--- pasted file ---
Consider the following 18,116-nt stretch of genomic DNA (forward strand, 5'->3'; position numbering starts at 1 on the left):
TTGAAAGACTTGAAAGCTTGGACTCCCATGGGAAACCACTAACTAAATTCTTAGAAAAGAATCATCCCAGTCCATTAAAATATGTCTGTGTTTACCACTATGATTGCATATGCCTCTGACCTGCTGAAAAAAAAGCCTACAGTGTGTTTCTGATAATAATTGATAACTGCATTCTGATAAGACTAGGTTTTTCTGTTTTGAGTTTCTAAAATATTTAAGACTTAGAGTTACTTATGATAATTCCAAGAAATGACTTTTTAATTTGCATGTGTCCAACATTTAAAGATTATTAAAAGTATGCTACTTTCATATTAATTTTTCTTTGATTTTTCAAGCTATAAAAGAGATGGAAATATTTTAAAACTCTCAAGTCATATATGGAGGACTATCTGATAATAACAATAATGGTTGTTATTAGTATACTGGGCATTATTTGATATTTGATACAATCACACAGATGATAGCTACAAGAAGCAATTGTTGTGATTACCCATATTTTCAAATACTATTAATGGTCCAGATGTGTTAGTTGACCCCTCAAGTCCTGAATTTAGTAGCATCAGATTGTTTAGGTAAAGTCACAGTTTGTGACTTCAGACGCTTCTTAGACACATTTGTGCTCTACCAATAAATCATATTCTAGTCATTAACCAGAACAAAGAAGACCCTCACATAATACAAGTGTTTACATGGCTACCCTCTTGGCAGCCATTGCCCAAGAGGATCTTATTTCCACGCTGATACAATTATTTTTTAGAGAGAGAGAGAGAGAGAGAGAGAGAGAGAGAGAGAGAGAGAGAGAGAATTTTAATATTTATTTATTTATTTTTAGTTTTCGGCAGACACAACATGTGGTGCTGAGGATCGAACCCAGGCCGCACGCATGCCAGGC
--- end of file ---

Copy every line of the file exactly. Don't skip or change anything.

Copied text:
Consider the following 18,116-nt stretch of genomic DNA (forward strand, 5'->3'; position numbering starts at 1 on the left):
TTGAAAGACTTGAAAGCTTGGACTCCCATGGGAAACCACTAACTAAATTCTTAGAAAAGAATCATCCCAGTCCATTAAAATATGTCTGTGTTTACCACTATGATTGCATATGCCTCTGACCTGCTGAAAAAAAAGCCTACAGTGTGTTTCTGATAATAATTGATAACTGCATTCTGATAAGACTAGGTTTTTCTGTTTTGAGTTTCTAAAATATTTAAGACTTAGAGTTACTTATGATAATTCCAAGAAATGACTTTTTAATTTGCATGTGTCCAACATTTAAAGATTATTAAAAGTATGCTACTTTCATATTAATTTTTCTTTGATTTTTCAAGCTATAAAAGAGATGGAAATATTTTAAAACTCTCAAGTCATATATGGAGGACTATCTGATAATAACAATAATGGTTGTTATTAGTATACTGGGCATTATTTGATATTTGATACAATCACACAGATGATAGCTACAAGAAGCAATTGTTGTGATTACCCATATTTTCAAATACTATTAATGGTCCAGATGTGTTAGTTGACCCCTCAAGTCCTGAATTTAGTAGCATCAGATTGTTTAGGTAAAGTCACAGTTTGTGACTTCAGACGCTTCTTAGACACATTTGTGCTCTACCAATAAATCATATTCTAGTCATTAACCAGAACAAAGAAGACCCTCACATAATACAAGTGTTTACATGGCTACCCTCTTGGCAGCCATTGCCCAAGAGGATCTTATTTCCACGCTGATACAATTATTTTTTAGAGAGAGAGAGAGAGAGAGAGAGAGAGAGAGAGAGAGAGAGAGAGAGAATTTTAATATTTATTTATTTATTTTTAGTTTTCGGCAGACACAACATGTGGTGCTGAGGATCGAACCCAGGCCGCACGCATGCCAGGC